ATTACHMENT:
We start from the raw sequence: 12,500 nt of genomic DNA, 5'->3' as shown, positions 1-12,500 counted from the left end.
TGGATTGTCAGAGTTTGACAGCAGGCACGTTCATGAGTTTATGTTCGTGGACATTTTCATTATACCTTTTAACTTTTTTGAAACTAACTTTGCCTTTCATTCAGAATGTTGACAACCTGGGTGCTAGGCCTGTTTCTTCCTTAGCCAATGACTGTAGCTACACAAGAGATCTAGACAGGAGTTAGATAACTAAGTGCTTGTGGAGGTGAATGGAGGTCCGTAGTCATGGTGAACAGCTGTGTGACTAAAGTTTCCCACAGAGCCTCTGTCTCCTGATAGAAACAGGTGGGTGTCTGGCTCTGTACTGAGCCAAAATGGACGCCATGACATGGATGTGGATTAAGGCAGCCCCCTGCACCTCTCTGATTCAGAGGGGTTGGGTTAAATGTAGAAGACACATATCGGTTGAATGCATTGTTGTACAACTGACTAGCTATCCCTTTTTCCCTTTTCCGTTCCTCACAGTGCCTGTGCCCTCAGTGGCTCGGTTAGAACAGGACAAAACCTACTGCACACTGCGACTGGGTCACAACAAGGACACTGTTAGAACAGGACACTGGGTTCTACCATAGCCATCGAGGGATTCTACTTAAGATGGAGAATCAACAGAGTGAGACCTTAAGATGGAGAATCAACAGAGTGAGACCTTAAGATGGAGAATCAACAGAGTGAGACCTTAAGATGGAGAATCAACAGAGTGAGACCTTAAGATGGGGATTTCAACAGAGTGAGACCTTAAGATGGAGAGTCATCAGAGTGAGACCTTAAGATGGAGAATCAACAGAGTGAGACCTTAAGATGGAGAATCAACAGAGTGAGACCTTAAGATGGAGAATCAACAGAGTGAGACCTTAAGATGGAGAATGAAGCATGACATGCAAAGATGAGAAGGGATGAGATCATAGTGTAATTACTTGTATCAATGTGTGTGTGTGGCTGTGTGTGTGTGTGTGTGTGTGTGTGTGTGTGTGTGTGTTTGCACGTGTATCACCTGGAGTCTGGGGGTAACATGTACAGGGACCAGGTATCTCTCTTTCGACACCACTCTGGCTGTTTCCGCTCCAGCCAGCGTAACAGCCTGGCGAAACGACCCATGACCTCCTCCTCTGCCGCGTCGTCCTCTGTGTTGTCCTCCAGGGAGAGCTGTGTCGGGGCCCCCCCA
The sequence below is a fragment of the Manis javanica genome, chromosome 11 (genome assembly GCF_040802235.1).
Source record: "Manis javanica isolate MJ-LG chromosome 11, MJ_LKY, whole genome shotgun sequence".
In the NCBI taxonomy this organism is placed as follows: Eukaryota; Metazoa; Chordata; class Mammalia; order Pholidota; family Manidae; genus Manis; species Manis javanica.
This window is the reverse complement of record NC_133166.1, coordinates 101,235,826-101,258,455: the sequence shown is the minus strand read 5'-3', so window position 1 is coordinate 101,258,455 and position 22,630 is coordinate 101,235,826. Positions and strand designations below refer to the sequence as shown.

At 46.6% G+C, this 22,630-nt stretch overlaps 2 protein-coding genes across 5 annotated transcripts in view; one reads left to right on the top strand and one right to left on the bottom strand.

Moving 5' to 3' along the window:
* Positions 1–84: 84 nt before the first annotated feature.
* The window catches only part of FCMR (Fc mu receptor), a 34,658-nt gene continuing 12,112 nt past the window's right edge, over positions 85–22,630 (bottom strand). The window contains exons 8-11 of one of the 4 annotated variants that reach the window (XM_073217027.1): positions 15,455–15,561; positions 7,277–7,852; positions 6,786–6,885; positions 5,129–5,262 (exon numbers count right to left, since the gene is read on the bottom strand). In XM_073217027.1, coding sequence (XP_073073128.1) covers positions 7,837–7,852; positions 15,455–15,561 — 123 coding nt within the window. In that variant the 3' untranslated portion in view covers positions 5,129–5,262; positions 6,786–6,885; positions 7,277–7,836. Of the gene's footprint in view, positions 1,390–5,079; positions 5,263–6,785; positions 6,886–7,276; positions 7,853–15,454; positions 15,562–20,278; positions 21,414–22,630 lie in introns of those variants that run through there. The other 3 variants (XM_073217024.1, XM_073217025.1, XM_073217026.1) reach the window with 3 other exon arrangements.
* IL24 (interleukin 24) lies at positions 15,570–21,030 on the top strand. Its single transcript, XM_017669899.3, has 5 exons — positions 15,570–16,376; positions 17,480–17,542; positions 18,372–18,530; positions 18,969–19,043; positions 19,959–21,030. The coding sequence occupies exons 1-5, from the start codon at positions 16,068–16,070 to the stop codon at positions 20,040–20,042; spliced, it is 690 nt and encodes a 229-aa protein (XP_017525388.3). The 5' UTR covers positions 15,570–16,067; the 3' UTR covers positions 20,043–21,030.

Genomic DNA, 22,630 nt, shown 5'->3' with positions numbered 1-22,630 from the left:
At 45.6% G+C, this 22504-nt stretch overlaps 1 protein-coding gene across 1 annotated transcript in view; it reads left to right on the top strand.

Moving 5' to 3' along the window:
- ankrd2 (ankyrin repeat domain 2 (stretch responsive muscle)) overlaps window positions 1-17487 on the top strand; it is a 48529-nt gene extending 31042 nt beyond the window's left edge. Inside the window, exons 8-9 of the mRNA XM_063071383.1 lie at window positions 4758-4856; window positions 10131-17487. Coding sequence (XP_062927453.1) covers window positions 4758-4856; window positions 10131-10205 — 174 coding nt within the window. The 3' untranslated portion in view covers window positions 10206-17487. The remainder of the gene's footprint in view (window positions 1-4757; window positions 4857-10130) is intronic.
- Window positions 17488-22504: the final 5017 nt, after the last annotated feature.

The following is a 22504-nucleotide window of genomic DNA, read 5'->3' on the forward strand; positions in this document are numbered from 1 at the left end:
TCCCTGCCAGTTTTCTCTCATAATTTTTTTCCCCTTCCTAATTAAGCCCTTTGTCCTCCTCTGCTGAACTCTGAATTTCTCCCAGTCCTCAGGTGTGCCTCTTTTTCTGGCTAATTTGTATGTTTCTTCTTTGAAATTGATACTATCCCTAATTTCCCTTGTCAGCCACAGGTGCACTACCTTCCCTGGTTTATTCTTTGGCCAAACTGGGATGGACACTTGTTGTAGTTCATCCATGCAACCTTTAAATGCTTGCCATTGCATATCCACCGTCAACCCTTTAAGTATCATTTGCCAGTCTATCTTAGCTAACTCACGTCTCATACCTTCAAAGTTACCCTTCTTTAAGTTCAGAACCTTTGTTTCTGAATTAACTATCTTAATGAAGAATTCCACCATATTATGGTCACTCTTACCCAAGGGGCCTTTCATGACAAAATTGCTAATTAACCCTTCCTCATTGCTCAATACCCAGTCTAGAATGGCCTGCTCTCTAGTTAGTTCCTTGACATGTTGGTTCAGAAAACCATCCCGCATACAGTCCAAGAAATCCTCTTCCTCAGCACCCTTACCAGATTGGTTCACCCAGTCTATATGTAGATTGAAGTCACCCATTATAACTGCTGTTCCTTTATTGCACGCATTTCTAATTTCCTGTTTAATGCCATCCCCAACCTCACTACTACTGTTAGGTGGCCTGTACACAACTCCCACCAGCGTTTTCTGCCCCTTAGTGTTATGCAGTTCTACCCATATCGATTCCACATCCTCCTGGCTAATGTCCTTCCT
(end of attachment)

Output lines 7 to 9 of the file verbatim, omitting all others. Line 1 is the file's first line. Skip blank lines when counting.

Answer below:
At 46.6% G+C, this 22,630-nt stretch overlaps 2 protein-coding genes across 5 annotated transcripts in view; one reads left to right on the top strand and one right to left on the bottom strand.

Moving 5' to 3' along the window:
* Positions 1–84: 84 nt before the first annotated feature.